Letters From Lockdown 60: Georgia Hunt

Dear Reader, whoever you may be.

That opening feels oddly reminiscent of Jane Eyre, which brings me back to many memories of English lessons in a slightly too-cold classroom with red plastic chairs.

How are you? We haven’t spoken in forever. Hah. Get it?

I’m well. Well, as well as can be, I suppose. Today is a Friday and I am sitting here, laptop on my lap, pyjamas on my body and debating whether or not the wind will subside enough for it to be a day as lovely as yesterday.

Yesterday was the kind of day that had you laying outside with a book in hand, dreaming of somewhere else. Specifically, for me, Italy. I had the overwhelming urge to be in Italy yesterday afternoon, traipsing a market filled with fresh produce. 

Specifically, peaches.

Peaches with a light mist of water that made them seem as though they were freshly picked that morning, and washed, ready for being placed upon a stand surrounded by one another and hugging close to that little cardboard sign with those cursive black numbers and letters, highlighted by red, that reads: Pesche, €1.99. 

Now, I don’t know if you can buy a peach, in Italy, at a little market, in the sun, by a lake, for €1.99, but the wanderlust in me is dictating this particular daydream, so a peach for €1.99 will do.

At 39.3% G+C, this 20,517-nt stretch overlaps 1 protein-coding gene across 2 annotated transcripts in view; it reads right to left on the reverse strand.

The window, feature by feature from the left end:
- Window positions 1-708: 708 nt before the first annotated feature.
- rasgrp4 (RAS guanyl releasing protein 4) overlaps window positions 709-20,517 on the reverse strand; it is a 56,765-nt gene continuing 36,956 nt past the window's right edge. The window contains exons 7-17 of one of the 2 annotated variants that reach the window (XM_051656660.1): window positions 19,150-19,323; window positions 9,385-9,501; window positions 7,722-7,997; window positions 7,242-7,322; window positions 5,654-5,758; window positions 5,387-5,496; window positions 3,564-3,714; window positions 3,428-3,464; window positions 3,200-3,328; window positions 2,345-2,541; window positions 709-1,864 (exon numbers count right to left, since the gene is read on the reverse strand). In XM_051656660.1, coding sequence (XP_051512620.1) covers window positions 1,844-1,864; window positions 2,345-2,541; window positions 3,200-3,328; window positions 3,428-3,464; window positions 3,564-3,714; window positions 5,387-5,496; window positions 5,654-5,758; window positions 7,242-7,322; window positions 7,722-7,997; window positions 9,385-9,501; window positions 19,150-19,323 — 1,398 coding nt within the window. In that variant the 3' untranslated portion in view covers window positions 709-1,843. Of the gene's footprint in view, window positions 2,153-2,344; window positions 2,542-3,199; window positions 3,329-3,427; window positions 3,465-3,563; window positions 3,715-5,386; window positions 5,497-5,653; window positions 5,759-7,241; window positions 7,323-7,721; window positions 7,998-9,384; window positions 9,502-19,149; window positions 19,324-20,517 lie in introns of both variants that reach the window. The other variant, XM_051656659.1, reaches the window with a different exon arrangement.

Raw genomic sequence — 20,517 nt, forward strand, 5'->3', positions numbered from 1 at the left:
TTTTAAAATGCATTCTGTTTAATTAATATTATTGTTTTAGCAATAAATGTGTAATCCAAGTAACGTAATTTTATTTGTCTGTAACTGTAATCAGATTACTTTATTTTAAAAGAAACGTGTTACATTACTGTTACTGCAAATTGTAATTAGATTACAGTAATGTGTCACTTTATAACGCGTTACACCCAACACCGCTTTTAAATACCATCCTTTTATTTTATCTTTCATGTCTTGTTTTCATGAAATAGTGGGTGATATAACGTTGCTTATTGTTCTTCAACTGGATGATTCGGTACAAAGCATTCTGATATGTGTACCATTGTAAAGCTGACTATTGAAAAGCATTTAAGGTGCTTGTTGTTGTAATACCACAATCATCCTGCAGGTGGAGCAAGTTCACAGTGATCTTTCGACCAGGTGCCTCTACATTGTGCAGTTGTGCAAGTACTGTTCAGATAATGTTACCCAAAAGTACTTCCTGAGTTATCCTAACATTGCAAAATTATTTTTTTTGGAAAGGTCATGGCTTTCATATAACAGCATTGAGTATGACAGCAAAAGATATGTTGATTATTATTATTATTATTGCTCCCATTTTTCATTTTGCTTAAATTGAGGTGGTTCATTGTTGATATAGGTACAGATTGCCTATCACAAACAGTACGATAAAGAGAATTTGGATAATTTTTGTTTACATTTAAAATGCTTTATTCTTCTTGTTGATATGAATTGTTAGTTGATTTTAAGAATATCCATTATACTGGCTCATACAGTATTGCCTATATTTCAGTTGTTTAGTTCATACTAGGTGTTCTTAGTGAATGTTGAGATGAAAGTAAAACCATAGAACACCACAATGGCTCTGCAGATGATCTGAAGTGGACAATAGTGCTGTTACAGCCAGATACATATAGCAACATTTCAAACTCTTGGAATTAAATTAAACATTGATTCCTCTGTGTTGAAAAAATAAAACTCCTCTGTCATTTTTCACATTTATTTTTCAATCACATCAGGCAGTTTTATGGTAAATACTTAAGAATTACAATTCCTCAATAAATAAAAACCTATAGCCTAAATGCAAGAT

Along with the peach, a golden hour of sunlight towards the end of the day, painting the bodies of people in cafes and couples laying on the beach. Sounds like a dream, doesn’t it?

But alas, at the moment, we find ourselves at home, within our walls, save for when we safely venture out. 

Do you daydream? Have you let your mind escape and take you to any other lands recently? If not, I’d definitely recommend it. Put on that one playlist, lay on the grass with your body half shaded, half lit, and enjoy the wonders of your mind. 

That’s what I did yesterday. Yesterday when the sun was bright and I had hours upon hours of time at my dispense. Today, however, Aeolus has visited and whatever move you make outside sees you met with a brush across the face of the hair you didn’t realise you needed to tie back so as not to disturb you. It’s not horrible, but not quite comfortable either. 

I miss you, reader. Isn’t that strange?

I do not know you, and may never, but I miss you all the same.

In fact, I believe I miss what you represent. The smile of a stranger on the street. The hug of a friend known for years. The non-verbal communication of two people who don’t share the same language. 

How great it will be when we finally get to meet. I wonder what we’ll say to each other. Perhaps we’ll say nothing at all. Or everything. I suppose only time will tell.

But, until then, you can find me someplace in Italy, a basket of peaches by my side, a soft linen sheet beneath me as I read and tap my feet to music under the shade of a tree that has too few leaves to cover me entirely, so the sun paints shadows over my face. 

Wherever you are, whoever you are, I hope this finds you as well as can be, on the shores of some far off land.

For now,


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